Bottled water donated to Mountaintop community
Stephen Murnyack has lived in Clarence off and on for nearly 50 years, but hadn’t seen anything like the black water coming out of his bathtub faucet on Feb. 15.
“This is the worst it’s been for me,” he said. “I’ve never seen this.”
It took him around five hours of running the taps in his house to flush out the dirt and sediment trapped in the pipes.
Trouble began when the Mountaintop Regional Water Authority detected a leak on a water line near the top of Murnyack’s street, which — along with the line — dead-ends close to his house.
The authority alerted Murnyack that it would switch off the water to make a repair. Typically, once a leak is patched, workers will turn on a valve to flush trapped sediment so customers can have clean water again.
But that didn’t happen in Murnyack’s case. The flush valve on his street was busted, and the authority wasn’t able to fix it right after mending the leak. Several houses on his street also experienced dark brown or black water filled with sediment, he said.
Build-up on dead-end lines ranks among the problems the utility is tackling as it tries to rebound from years of infrastructure failures, authority Chairman Jim Yost said. Lawmakers said they’re paying attention.
“Every time we shut a line down, there’s dirt,” Yost said. “... I’ve seen some pictures in bathtubs of just horrendous-looking water.”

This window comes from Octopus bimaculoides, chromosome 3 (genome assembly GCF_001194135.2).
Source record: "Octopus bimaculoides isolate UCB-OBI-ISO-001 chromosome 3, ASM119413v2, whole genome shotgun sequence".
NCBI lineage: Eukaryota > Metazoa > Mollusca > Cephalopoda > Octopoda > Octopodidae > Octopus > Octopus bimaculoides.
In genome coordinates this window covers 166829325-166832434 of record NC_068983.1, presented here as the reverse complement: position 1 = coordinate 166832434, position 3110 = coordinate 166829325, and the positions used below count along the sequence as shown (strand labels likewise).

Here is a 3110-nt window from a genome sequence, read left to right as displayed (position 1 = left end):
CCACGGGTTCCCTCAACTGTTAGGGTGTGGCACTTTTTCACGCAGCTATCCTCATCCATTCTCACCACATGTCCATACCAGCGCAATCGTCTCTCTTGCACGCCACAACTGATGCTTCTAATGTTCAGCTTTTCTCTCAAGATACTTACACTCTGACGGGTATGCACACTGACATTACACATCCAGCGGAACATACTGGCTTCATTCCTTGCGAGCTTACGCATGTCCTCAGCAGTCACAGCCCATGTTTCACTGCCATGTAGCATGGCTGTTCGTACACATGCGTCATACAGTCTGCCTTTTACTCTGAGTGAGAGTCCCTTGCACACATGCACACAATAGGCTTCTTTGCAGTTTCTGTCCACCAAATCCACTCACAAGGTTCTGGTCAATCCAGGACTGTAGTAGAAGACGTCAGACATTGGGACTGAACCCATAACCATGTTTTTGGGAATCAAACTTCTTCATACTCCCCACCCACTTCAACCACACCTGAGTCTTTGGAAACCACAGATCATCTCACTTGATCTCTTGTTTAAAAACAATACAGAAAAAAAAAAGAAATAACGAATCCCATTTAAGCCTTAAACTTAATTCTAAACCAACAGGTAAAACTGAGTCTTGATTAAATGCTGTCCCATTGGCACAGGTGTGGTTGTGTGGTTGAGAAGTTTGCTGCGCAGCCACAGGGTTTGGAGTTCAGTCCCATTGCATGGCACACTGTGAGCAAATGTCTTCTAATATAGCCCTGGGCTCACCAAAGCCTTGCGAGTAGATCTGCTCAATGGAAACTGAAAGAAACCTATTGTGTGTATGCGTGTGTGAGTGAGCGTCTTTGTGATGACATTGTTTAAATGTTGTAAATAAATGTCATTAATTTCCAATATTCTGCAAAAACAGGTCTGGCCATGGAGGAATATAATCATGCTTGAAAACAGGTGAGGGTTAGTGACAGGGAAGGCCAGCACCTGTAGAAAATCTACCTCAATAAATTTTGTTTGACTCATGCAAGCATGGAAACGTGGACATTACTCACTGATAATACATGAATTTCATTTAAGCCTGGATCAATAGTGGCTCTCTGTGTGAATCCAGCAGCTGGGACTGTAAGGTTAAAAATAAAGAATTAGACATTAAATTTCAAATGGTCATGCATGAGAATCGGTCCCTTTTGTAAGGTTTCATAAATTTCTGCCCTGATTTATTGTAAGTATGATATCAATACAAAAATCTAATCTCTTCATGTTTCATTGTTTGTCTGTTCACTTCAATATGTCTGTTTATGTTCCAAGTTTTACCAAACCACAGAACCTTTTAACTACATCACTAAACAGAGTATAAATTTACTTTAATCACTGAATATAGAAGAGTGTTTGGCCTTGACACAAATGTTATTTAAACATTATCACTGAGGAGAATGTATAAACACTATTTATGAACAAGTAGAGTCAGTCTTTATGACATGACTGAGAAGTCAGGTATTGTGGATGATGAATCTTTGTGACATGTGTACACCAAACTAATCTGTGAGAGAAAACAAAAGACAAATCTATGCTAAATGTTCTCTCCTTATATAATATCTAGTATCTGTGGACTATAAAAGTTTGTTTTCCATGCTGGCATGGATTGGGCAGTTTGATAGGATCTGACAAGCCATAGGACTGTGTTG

The bad leak on Tennessee Turnpike that Murnyack recalled had been going on a while, Yost said. The authority has two full-time maintenance workers to handle all the leaks and improvements to the system, plus four part-time staff and a mostly volunteer board.
“When we shut something down, it releases the pressure, and when the water goes back in, it stirs everything up,” Yost said. That includes sediment on the sides of wells, or rust from cast iron pipes used in parts of the system. Workers flushed the lines at the time of the repair on Tennessee Turnpike, but that couldn’t prevent houses on the dead-end line from seeing sediment.
Murnyack said he knows the authority has only two maintenance staffers working on hundreds of miles of line.
“I’m not doing this to berate the Mountaintop Regional Water Authority,” he said. “I sent the same information to state Rep. Stephanie Borowicz and state Sen. Jake Corman, and I’m hoping that they can help us on the Mountaintop.”
Leaks and water-shortage problems have plagued the Mountaintop water system for over a decade, but this past year was one of the worst on record — with a boil water advisory and critical water shortage last winter, plus many leaks and dirty water due to system fixes.
Meanwhile, the authority is in the middle of securing clearance from the state Department of Environmental Protection for a corrective action plan, Yost said.
The plan includes placing meters along main service lines to monitor flow and identify leaks; monitoring groundwater sources over a three-year period; and using data to analyze and evaluate which parts of the system need repairs, authority consultant Ken Beldin of the Altoona firm Gwin Dobson and Foreman told the Centre Daily Times in December.